‘Kim’s remarks misinterpreted’
By Kang Hyun-kyung
A human rights group said Sunday that it suspected the foreign ministry quoted Kim Young-hwan, a Korean activist detained in China, out of context during a meeting with a South Korean consular official.
The group said the ministry erroneously concluded Kim and his three colleagues also in custody were under no duress on deciding on whether to see lawyers.
According to the Ministry of Foreign Affairs and Trade, Kim wanted a lawyer, which was denied by the Chinese authorities, while the three others signed a statement giving up their right to consular access. They also didn’t want lawyers as their families hadn’t hire any, it said.
Choi Hong-jae, a spokesman of the Network for North Korean Democracy and Human Rights, had a different interpretation about their motives.
“Can I say such a thing in the presence of the Chinese police?” Choi Hong-jae, a spokesman for the Committee for the Release of Kim Young-hwan, quoted Kim as saying when asked about any violations of human rights during his meeting with the consul on April 26.
Choi said that he obtained the information from the consul after his interview with Kim.
“I think the ministry made a mistake,” he said pointing out that from the context of the remark, Kim was afraid of mental and physical harm.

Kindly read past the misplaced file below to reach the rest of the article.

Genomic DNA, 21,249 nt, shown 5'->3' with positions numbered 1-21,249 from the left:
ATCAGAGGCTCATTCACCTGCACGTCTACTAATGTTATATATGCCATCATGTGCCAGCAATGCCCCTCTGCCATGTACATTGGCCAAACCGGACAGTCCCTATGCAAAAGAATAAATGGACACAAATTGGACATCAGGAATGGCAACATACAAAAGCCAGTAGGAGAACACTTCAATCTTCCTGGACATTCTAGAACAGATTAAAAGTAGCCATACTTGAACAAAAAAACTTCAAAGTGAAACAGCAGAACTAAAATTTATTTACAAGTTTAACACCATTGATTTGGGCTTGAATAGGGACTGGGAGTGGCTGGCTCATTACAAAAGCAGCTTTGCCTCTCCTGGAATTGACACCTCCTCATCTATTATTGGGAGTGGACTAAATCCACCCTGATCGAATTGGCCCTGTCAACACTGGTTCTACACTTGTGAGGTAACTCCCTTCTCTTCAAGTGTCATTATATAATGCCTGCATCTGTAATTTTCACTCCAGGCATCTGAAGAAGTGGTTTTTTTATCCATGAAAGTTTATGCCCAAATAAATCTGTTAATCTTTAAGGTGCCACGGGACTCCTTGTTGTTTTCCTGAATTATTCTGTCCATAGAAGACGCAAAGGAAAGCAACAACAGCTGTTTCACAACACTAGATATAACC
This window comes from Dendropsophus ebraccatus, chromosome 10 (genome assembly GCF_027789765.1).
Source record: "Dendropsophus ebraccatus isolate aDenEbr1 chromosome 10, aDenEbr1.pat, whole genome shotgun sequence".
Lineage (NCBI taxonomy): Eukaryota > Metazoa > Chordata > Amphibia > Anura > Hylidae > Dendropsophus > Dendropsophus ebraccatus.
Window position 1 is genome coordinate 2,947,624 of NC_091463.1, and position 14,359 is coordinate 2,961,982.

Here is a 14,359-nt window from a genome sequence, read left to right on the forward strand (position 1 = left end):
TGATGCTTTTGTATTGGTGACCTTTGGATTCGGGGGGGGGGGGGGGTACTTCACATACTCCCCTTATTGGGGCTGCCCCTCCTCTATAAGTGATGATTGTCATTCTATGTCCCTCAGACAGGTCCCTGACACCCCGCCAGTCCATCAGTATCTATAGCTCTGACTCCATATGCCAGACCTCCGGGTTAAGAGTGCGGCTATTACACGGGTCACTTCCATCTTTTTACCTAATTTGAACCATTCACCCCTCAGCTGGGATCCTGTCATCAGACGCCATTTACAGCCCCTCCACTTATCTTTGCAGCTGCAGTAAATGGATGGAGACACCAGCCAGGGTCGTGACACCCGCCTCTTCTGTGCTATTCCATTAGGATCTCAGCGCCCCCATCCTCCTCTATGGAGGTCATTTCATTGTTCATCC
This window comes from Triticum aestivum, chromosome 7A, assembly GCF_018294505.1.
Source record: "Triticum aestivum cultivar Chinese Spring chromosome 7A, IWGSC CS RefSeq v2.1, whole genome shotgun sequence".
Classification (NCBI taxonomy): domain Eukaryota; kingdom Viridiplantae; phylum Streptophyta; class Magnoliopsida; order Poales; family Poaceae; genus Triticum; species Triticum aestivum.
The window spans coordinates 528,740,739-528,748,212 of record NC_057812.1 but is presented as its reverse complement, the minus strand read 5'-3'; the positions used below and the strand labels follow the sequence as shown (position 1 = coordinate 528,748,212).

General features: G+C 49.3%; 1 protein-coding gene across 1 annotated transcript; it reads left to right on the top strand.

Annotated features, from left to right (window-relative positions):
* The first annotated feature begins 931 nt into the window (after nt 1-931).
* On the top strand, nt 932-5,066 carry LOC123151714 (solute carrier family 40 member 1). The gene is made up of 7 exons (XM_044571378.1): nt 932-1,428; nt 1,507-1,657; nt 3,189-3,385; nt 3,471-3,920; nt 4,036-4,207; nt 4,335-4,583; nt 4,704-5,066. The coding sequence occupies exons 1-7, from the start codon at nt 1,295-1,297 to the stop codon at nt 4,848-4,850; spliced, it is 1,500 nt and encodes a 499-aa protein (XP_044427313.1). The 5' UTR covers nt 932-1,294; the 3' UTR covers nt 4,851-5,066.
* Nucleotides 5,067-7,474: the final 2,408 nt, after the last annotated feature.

The four have been in detention for 53 days with all access to the outside denied.
The ministry has been under fire for failing to put pressure on China to secure Kim’s release.
Choi also said that _ contrary to government claims _ Kim had not refused ministry assistance in pressuring China to reveal why he was arrested and let him have access to a lawyer.
Last week, a high-ranking government official told reporters, on condition of anonymity, that the three other detainees appeared not to want to speak to a lawyer. He said this is what the government learned from the consul who met Kim in April.
Regarding legal representation, the official also said, under Chinese law, the authorities can deny the basic right when a person is arrested for espionage or is a threat to national security which China claims is the case of the four detainees.
Korea has yet to make any strong demand of China to elaborate how the four posed a threat to its national security.
The South Korean consul met Kim 40 days after he was arrested in the northeastern city of Dalian March 29 on suspicions of “espionage and being a threat to national security.”
Seoul was informed of the arrest of Kim and three other activists there a day after they were detained.
It was later known that Kim Moon-soo, governor of Gyeonggi Province, mediated the consul’s interview with Kim. After learning the plight facing the human rights activists, the Gyeonggi governor sent a letter to the head of Liaoning Province through an official who was on a business trip there to ask for consular access, which was accepted.
If the access was only allowed 40 days after the Chinese authorities’ arrested the four, it is because Beijing ignored Seoul’s requests, and it will face international criticism for human rights abuse.
China has been under fire from the international community for abuses of human rights. The recent case involving human rights lawyer Chen Guangcheng who arrived in the United States, Saturday, is an example showing the abuses of human rights are an ongoing story in the world’s second largest economy.